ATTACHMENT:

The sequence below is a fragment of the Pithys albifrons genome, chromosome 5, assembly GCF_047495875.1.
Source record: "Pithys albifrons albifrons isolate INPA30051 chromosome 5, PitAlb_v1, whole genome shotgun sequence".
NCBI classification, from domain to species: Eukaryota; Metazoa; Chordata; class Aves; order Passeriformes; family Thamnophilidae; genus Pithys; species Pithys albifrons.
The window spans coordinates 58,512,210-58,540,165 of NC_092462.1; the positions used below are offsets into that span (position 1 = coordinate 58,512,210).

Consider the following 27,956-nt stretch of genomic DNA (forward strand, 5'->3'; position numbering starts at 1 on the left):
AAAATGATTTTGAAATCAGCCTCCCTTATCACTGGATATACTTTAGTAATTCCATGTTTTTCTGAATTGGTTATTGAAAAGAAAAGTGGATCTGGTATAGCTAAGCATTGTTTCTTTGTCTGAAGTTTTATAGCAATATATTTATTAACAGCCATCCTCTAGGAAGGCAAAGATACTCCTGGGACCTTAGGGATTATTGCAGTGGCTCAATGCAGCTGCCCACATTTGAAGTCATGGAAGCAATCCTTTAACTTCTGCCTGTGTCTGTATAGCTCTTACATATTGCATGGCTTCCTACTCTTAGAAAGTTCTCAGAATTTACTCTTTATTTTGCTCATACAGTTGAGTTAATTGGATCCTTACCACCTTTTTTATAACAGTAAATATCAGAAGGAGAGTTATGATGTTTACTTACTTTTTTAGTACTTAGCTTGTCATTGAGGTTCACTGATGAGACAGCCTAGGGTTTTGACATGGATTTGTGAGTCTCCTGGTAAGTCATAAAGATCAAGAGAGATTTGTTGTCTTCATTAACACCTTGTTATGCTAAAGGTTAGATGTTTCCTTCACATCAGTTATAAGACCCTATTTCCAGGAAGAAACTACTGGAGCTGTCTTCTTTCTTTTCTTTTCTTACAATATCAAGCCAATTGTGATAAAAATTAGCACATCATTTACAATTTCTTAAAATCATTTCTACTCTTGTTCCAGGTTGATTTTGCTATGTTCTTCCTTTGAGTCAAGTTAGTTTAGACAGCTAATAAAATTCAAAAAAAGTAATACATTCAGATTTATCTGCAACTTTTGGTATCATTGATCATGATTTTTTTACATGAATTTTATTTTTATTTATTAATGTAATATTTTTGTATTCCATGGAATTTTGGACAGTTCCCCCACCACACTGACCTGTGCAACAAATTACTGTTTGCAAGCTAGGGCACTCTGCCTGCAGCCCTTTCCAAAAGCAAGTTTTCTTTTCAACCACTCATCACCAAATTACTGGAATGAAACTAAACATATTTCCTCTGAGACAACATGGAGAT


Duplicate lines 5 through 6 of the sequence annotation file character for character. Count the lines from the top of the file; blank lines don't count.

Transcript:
Consider the following 27,956-nt stretch of genomic DNA (forward strand, 5'->3'; position numbering starts at 1 on the left):
AAAATGATTTTGAAATCAGCCTCCCTTATCACTGGATATACTTTAGTAATTCCATGTTTTTCTGAATTGGTTATTGAAAAGAAAAGTGGATCTGGTATAGCTAAGCATTGTTTCTTTGTCTGAAGTTTTATAGCAATATATTTATTAACAGCCATCCTCTAGGAAGGCAAAGATACTCCTGGGACCTTAGGGATTATTGCAGTGGCTCAATGCAGCTGCCCACATTTGAAGTCATGGAAGCAATCCTTTAACTTCTGCCTGTGTCTGTATAGCTCTTACATATTGCATGGCTTCCTACTCTTAGAAAGTTCTCAGAATTTACTCTTTATTTTGCTCATACAGTTGAGTTAATTGGATCCTTACCACCTTTTTTATAACAGTAAATATCAGAAGGAGAGTTATGATGTTTACTTACTTTTTTAGTACTTAGCTTGTCATTGAGGTTCACTGATGAGACAGCCTAGGGTTTTGACATGGATTTGTGAGTCTCCTGGTAAGTCATAAAGATCAAGAGAGATTTGTTGTCTTCATTAACACCTTGTTATGCTAAAGGTTAGATGTTTCCTTCACATCAGTTATAAGACCCTATTTCCAGGAAGAAACTACTGGAGCTGTCTTCTTTCTTTTCTTTTCTTACAATATCAAGCCAATTGTGATAAAAATTAGCACATCATTTACAATTTCTTAAAATCATTTCTACTCTTGTTCCAGGTTGATTTTGCTATGTTCTTCCTTTGAGTCAAGTTAGTTTAGACAGCTAATAAAATTCAAAAAAAGTAATACATTCAGATTTATCTGCAACTTTTGGTATCATTGATCATGATTTTTTTACATGAATTTTATTTTTATTTATTAATGTAATATTTTTGTATTCCATGGAATTTTGGACAGTTCCCCCACCACACTGACCTGTGCAACAAATTACTGTTTGCAAGCTAGGGCACTCTGCCTGCAGCCCTTTCCAAAAGCAAGTTTTCTTTTCAACCACTCATCACCAAATTACTGGAATGAAACTAAACATATTTCCTCTGAGACAACATGGAGAT